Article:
Can bison read books? Well they can if they are Polish bison! And especially when they’ve been brought to life by star illustrator and Children’s Laureate Chris Riddell. These huge, rare and magnificent beasts – the Żubr or Bison bonasus gracing our cover – roam the ancient Białowieża Forest and are one of Poland’s proudest national symbols.
Poland’s literature is also hugely impressive and too rarely read in English. So we have dedicated our first edition of The Riveter to Polish writing and writing about Poland in English, roaming far and wide to forage for some of the most interesting reads and reviews, authors and translators, innovations and events, to make our contribution to London Book Fair 2017’s Polish Market Focus. With prize-winning author Deborah Levy agreeing to guest-edit, writer and editor West Camel editing, broadcaster and director of the European Literature Network Rosie Goldsmith as Riveter-in-Chief and with support from London Book Fair, the Polish Cultural Institute and the British Council, we are confident our Polish bison can now run wild and free.
Polish literature is in rude health. In a bid to reflect this vitality in our magazine, we’ve decided to feature the best new and recent Polish literature; to tantalise you with reviews of upcoming Polish writing; and to proselytise about the future by offering you a taster menu of work in Polish yet to be published in English.
For our first Riveter, we have a star line-up of Polish and European literature experts writing for us: polyglot and translator Julia Sherwood reviews one of this spring’s stand-out translations, Wioletta Greg’s Swallowing Mecury; Daniel Hahn, writer, translator and current Chair of the Society of Authors, reviews Clementine Loves Red, Krystyna Boglar’s delightful children’s book; and poet Sasha Dugdale reviews Jacek Dehnel’s latest poetry collection. We have literary appetizers from writers Julia Fiedorczuk and Artur Domosławski, reviews of crime-writing from Aga Lesiewicz and of the short stories of Agnieszka Dale (both Aga and Agnieszka are Polish writers working in English), as well as some non-fiction and a sprinkling of #RivetingReads – tweet-length book recommendations from our network of European literature fans.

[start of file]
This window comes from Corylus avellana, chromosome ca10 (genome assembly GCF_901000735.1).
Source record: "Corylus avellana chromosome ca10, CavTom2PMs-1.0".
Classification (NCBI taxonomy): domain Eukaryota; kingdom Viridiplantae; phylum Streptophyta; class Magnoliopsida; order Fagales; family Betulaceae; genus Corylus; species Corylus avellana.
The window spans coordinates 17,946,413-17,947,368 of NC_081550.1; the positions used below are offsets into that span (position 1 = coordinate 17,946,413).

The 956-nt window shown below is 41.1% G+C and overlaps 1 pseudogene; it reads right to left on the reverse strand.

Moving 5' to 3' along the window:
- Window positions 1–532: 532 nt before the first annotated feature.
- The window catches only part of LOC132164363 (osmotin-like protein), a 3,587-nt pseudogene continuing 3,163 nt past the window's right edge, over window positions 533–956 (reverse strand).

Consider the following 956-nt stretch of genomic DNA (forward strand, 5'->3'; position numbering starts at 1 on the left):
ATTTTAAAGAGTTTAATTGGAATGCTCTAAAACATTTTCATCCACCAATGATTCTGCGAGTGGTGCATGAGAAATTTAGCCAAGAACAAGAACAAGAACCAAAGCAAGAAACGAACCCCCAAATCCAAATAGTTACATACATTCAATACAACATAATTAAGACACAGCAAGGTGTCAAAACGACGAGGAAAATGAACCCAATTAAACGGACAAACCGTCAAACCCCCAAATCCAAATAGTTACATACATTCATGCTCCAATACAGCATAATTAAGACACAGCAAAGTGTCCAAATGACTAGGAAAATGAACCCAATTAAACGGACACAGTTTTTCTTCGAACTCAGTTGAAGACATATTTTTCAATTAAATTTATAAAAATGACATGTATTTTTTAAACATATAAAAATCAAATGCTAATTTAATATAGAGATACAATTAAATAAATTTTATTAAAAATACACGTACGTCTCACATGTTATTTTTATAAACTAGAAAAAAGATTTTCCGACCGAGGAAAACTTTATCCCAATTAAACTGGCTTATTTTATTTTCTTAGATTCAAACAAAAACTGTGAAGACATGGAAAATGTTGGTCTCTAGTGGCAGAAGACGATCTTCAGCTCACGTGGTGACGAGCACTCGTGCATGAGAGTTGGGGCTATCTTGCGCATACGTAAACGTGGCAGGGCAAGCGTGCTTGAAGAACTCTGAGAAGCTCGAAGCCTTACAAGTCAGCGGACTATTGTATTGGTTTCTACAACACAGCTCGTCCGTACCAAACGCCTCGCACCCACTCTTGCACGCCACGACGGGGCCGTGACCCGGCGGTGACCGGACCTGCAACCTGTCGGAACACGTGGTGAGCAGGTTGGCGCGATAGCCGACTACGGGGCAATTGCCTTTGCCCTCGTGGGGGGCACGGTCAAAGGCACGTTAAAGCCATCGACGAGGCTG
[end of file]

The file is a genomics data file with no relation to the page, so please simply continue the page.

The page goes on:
Our special advisor on our selection of titles is the oracle of all things literary and Polish, the translator Antonia Lloyd-Jones. In addition, Harriet Williams of the British Council provides a line-up of the Polish writers appearing at London Book Fair, and Magda Raczyńska from the Polish Cultural Institute gives us the low-down on the what, when, who, where and how of Polish writing in the UK. And this magazine would not be possible without our very own Anna Blasiak – translator, Polish literature expert, and perfect Pole – who has created the volume you hold in your hands.
Our team has come together with one goal: to bring to light the best of Polish literature in English, and to reflect on how reading across borders nourishes us all. To demonstrate this we are giving pride of place in our magazine to the short story Black Vodka, from the eponymous collection by our guest editor Deborah Levy.
But that’s not all. We are extending our celebration of the LBF Poland Market Focus beyond this print magazine. This month, on our website, eurolitnetwork.com, we’ll be publishing even more reviews, views, previews and recommendations of Polish literature. And finally, at the end of March, an expanded version of The Riveter magazine will be available as a download on the site – a free gift, from the Żubr to you.
The European Literature Network was created to help promote, and raise the profile of, European writing in English. The website was created to support the Network. Our monthly #RivetingReviews were then launched online in 2015 to broaden the quality and quantity of reviews. Not only were the review pages in traditional media shrinking but they were, we felt, becoming too formulaic and impersonal, and the cast of critics – especially of foreign books – was too narrow. But our dream was always also to create a print magazine.
‘Riveting’ is both our ambition and Rosie’s nickname: ‘Rosie the Riveter’ was an American cultural icon in World War II. She was a factory riveter, an early feminist, representing female workers across the USA, and then adopted as a figure of Women’s Power across the world. She was also fictional – so, it’s a great story.
The Polish Riveter is our first print magazine, our baby bison taking a few modest steps but with the ambition to grow big and strong and roam free across the whole of European literature. Pick it up – for free – be caught by its gimlet eye and be riveted by the best of Polish literature.
By Rosie Goldmith and West Camel